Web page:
We can use the Pythagorean theorem to find the two parts of the base in terms of h, and then solve for h:

  sqrt(2^2 - h^2) + sqrt(3^2 - h^2) = 3

Try solving this; you'll get a fairly nice radical expression after some pretty hard work.  Then you can use this in the formula for the area of a trapezoid to find the area you want.

An alternative way to get the area is to find the area of the triangle using Heron's formula (see our FAQ on Formulas) and then add on the area of the parallelogram.

You may recognize that in the last post on Heron’s formula, the method I used here to find the height was the most difficult of three I demonstrated. Here is the work:

$$\sqrt{4 – h^2} + \sqrt{9 – h^2} = 3\\ \sqrt{4 – h^2} = 3 – \sqrt{9 – h^2}\\ 4 – h^2 = 9 – 6\sqrt{9 – h^2} + 9 – h^2\\ 6\sqrt{9 – h^2} = 14\\ 9 – h^2 = \frac{49}{9}\\ h = \sqrt{\frac{32}{9}} = \frac{4}{3}\sqrt{2}.$$

Finally, the area:

$$K = \frac{h(b_1 + b_2)}{2} = \frac{1}{2}\frac{4}{3}\sqrt{2}(1 + 4) = \frac{10}{3}\sqrt{2}.$$

Call the method above the altitude-first method, or the radical equation method.

Here is my alternative, which we can call the area-first method, or the Heron method:

The triangle has sides 2, 3, and 3, so \(\displaystyle s = \frac{2+3+3}{2} = 4\), and by Heron’s formula its area is $$\sqrt{4(4-2)(4-3)(4-3)} = \sqrt{4\cdot2\cdot1\cdot1} = \sqrt{8} = 2\sqrt{2}.$$

Since this is equal to \(\frac{1}{2}bh = \frac{3}{2}h,\) we have \(h = \frac{2}{3}A = \frac{2}{3}2\sqrt{2} = \frac{4}{3}\sqrt{2}\) as before, and we get the same area.

Alternatives for the trapezoid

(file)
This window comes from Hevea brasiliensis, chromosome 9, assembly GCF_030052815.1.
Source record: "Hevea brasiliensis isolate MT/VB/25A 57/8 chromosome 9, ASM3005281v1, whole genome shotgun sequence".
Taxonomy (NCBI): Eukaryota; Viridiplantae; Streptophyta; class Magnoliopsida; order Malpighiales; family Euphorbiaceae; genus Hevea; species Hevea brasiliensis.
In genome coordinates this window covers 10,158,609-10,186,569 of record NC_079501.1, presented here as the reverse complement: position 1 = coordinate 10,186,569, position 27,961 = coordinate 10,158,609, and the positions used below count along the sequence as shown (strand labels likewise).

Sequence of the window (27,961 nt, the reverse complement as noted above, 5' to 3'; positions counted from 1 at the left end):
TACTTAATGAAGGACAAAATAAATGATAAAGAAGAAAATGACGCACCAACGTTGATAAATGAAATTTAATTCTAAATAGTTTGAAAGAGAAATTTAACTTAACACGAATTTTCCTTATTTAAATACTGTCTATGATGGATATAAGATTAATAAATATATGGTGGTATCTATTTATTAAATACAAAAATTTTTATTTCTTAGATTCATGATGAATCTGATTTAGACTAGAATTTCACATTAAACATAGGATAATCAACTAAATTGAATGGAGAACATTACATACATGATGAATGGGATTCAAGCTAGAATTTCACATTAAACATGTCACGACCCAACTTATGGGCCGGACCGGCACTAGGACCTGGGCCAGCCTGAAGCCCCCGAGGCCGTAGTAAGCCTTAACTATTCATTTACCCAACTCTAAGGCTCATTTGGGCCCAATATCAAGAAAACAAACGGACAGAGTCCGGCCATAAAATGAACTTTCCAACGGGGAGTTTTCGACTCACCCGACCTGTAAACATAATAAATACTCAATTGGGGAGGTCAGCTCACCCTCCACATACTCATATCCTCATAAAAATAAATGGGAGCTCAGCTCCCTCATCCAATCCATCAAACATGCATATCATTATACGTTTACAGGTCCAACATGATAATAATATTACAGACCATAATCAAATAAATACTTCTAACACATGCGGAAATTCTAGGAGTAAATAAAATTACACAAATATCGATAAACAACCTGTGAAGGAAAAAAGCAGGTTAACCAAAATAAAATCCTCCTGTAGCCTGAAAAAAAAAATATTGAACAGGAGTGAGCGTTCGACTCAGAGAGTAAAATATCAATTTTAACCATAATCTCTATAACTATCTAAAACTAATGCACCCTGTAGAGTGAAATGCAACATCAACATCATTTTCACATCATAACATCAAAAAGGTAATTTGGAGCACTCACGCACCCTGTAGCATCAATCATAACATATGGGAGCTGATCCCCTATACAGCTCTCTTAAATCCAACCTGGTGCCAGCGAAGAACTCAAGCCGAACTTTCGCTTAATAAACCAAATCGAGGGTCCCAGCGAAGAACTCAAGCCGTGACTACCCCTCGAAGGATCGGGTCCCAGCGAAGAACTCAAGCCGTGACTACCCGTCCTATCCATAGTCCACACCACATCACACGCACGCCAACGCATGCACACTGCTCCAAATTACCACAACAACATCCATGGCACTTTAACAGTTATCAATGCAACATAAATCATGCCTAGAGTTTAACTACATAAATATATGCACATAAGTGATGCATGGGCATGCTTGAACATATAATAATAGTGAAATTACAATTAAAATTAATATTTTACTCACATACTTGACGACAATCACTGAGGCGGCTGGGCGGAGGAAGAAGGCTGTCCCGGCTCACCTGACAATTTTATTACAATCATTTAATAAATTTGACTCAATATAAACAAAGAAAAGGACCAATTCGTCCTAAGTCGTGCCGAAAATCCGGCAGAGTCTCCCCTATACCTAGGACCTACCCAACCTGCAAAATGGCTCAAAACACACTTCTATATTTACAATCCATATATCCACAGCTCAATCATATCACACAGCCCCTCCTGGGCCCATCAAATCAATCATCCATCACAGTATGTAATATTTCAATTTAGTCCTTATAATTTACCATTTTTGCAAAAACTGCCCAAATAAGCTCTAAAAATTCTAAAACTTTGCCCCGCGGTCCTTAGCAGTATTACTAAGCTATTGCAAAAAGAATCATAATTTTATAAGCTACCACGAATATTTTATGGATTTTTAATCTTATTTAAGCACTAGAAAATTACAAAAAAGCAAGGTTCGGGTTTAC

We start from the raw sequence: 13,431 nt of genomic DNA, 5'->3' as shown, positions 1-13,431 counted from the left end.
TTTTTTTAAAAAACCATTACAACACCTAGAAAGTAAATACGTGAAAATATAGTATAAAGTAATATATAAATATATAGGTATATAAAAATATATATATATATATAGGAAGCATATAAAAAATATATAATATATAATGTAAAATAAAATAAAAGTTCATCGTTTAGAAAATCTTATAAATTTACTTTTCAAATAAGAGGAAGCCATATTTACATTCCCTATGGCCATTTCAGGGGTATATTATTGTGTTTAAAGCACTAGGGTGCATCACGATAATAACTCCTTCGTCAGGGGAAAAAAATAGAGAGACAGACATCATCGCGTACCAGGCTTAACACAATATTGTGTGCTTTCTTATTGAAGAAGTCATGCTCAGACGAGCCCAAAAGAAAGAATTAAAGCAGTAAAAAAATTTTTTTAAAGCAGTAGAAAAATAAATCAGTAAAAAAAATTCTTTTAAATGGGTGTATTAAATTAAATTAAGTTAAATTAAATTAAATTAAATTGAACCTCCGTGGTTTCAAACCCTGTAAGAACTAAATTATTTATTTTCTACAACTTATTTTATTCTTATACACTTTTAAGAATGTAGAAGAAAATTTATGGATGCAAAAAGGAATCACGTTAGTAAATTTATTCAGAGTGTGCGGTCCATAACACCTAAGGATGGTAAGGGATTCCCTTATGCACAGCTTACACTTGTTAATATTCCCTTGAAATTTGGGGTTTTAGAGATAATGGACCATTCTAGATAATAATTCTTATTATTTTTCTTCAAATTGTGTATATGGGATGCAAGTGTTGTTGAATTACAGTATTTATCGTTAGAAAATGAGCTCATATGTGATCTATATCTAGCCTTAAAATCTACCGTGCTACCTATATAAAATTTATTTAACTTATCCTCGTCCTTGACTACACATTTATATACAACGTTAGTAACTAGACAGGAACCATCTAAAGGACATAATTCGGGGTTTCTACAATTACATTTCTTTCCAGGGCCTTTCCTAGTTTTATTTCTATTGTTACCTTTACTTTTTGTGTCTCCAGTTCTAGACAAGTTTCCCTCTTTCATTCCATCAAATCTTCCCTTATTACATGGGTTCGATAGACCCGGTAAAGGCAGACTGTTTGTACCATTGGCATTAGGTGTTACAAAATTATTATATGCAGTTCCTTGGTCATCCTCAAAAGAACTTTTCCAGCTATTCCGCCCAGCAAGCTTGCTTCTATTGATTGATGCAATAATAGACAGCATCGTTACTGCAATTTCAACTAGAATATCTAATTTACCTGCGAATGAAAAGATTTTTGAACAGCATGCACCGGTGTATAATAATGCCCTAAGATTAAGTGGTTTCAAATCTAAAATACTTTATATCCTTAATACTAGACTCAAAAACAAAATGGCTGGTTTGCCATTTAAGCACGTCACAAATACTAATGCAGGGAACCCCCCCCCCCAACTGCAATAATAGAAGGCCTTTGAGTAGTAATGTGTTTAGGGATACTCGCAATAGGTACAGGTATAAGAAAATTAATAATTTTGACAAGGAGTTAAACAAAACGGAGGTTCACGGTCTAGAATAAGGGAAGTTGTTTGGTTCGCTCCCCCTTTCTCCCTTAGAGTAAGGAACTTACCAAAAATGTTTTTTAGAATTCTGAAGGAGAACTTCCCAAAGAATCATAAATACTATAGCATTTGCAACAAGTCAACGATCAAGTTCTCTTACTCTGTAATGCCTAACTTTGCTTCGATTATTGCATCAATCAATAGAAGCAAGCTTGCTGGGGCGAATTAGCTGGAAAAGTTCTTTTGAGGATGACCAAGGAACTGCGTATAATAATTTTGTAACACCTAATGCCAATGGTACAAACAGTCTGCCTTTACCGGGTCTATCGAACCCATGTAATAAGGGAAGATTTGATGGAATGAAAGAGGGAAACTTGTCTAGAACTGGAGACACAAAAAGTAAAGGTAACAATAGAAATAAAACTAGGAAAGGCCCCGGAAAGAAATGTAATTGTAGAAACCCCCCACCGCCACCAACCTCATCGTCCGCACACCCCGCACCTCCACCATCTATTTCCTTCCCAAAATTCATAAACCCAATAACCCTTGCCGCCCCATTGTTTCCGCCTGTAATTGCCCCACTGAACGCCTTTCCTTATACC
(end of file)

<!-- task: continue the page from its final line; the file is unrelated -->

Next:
Five years later, we got this comment from a reader, Denis:

There is an easier way to finish solving the problem than either way you suggested:

     /|    | \
   2/ |    |h  \3
   /  |    |     \
   3-x   1     x
  . . . . 4 . . . .

Using the left triangle:  h^2 = 2^2 - (3 - x)^2
Using the right triangle: h^2 = 3^2 - x^2

Combine these equations, you can solve for x, then find h and the area.

This is similar to a method from last time in which I deferred finding the altitude of the triangle, leaving me with a mere polynomial to solve. Call this the base-first method, or the polynomial method.

Here is the work:

$$4 – (3 – x)^2 = 9 – x^2\\ -5 + 6x – x^2 = 9 – x^2\\ 6x = 14\\ x = \frac{7}{3}.$$

Then we find h:

$$h = \sqrt{3^2 – x^2} = \sqrt{9 – \frac{49}{9}} = \sqrt{32}{9} = \frac{4}{3}\sqrt{2}.$$

Again, we got the same area.

This triggered further thoughts on my part:

Yes, that is much easier than my radical equation. It's a good example of coming at a problem from a different direction -- in this case, starting with two variables rather than one so that you have more freedom in how to solve it, then seeing that eliminating h (resulting in a polynomial) is easier than eliminating x (resulting in radicals). My equation actually amounts to doing the latter, because I essentially turned your equations into

   3 - x = sqrt(2^2 - h^2)
       x = sqrt(3^2 - h^2)

Then I added them together. (My picture contains the same two triangles as yours.)

But there are more ways to do it:

I also notice that my alternative idea can be improved, for this particular case, because my triangle happens to be isosceles:

    1/  \
    + .  \3
  1/    h  .\

We can first find the area of the triangle, by taking base 2 and finding the height to that base, as shown above, by the Pythagorean theorem.

     /: \
   2/ :h  \3
   /  :     \

Then, taking 3 as the base as shown here, we can use the known area to find the height h, and use that to find the area of the parallelogram.